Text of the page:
I’ll say it from the beginning, we loved the King Tut exhibit. We regularly visit museums, so our children aren’t pre-programmed for high energy entertainment. They understood that some of what we saw would be somewhat beyond their comprehension but that this exhibit, in particular, was pretty special. Both because it came from a foreign country and because it was ancient history, as in thousands of years old.
We have done a considerable amount of reading on ancient history over the last few years, and I plan on wrapping it up this year. So, the King Tut exhibit was a good ending for us. I rented two audio devices with narration proided by Harrison Ford, the Hollywood archaeologist, and we passed them around. Even my 6 yod listened intently to the explanations.
One way I explained the timeline was by using the birth of Christ as the mid-point in the timeline. It’s been approximately 2,000 years since Christ was born. Many of the objects in the exhibit pre-date the birth of Christ by about 2,000 years. That helped put the incredible age of these artifacts in perspective. For example, there is quite a bit of jewelry gathered from various tombs. What girl doesn’t like jewelry? So, I explained that some of those pieces were worn around the time that Moses led the Hebrews out of Egypt.
If you haven’t been to the exhibit, you may not realize that it contains artifacts from many tombs, not just King Tut.
My 6 yod asked some very good questions during the exhibit, such as why so many of the statutues were damaged. I explained that they had been buried for so long that they might have been broken during an accident or when someone tried to steal them, such as when the tombs were plundered by grave robbers. We know all about lost toys and how some things get squashed when lost behind a couch or stomped on by another sister.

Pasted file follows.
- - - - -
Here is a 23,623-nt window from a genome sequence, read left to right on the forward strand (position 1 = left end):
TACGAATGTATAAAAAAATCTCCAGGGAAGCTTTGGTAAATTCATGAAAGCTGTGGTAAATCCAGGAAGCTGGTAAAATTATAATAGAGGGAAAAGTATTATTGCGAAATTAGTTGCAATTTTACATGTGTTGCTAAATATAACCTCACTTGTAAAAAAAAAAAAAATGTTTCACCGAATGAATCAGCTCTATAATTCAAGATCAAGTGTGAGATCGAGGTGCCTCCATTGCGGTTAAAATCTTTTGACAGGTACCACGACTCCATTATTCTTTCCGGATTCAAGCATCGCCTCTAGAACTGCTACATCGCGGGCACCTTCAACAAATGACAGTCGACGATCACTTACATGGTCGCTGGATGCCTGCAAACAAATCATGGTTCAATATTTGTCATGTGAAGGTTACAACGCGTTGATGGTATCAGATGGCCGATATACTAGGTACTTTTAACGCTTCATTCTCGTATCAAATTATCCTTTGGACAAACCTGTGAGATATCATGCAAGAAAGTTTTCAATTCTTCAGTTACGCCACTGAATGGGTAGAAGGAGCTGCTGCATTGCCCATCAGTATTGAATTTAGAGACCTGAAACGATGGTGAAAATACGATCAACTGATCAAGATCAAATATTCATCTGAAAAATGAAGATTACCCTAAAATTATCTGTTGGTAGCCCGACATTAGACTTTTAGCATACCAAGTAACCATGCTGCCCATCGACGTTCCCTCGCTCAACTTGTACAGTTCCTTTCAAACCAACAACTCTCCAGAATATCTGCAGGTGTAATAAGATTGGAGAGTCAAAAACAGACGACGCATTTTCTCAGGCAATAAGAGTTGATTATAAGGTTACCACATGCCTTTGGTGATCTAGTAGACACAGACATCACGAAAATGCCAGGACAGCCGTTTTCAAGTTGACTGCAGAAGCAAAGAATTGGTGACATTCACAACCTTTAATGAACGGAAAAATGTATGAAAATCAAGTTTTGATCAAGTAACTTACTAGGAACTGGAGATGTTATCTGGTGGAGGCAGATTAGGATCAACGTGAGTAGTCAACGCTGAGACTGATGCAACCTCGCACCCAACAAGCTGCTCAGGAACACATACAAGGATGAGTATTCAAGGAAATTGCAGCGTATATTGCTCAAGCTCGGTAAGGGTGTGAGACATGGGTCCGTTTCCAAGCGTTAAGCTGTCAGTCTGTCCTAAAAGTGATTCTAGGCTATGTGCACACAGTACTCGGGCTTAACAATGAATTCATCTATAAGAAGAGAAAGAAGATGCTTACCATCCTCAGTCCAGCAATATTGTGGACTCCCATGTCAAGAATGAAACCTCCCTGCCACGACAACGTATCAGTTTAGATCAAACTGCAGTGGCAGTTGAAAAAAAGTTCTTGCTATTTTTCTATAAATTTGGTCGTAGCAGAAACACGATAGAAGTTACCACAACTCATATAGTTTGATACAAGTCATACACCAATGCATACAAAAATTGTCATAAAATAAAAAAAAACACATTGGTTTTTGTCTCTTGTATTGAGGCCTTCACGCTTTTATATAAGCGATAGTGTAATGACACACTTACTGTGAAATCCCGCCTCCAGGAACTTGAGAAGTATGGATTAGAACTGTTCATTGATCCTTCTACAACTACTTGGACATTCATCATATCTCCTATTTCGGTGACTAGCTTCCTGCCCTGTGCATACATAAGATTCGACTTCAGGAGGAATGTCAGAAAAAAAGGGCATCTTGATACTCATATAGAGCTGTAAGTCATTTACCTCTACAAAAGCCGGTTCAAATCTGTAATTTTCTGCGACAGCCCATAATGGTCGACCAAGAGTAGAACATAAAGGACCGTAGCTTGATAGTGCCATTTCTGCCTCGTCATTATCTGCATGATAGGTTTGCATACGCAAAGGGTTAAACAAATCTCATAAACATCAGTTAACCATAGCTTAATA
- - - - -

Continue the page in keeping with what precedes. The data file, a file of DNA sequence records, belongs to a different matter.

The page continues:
A video in the last room of the exhibit depicts a fairly recent CAT scan and DNA test performed on the bones of King Tut. Our history book is several years old and discusses some of the mystery surrounding King Tut, such as why and how he died and who his father was. The video answered those questions, so we got pretty excited about learning something new and fitting that information into our history puzzle.
The only downside for us was that double strollers were not allowed in the exhibit. I totally understand the reasoning for this. Entry is limited to allow easy access to all the artifacts, and strollers would hinder the traffic flow. Our 2 yod and 3 yod did very well through the first half. Then, they got a little tired and wanted to be carried more. By the time we got to the last two or three rooms, they had really had about enough. There were only a few benches to sit on every so often, and once I sat down with the 2 yod to give her (and me) a rest. But we made it through the exhibit fine, and we all enjoyed it immensely.
Museums are totally doable, even with very young children. It helps to read about the subject in advance. Schedule the tour at a convenient time for you…NOT during nap time, for example. We went before lunch, so everyone was still in decent moods. Go potty BEFORE you enter the exhibit. Explain and discuss what you’re looking at during the tour, picking something they like in real life, jewelry in our case. Take a break as needed (we couldn’t leave the exhibit because you couldn’t get back in). If necessary, bribe them with a trinket from the gift shop after the tour. We didn’t have to do that, but I’m totally okay with it.
To experience, not only another culture, but also a time period so vastly different than our own was a great privilege. I like the reminder that we are not the center of the universe in locality or time.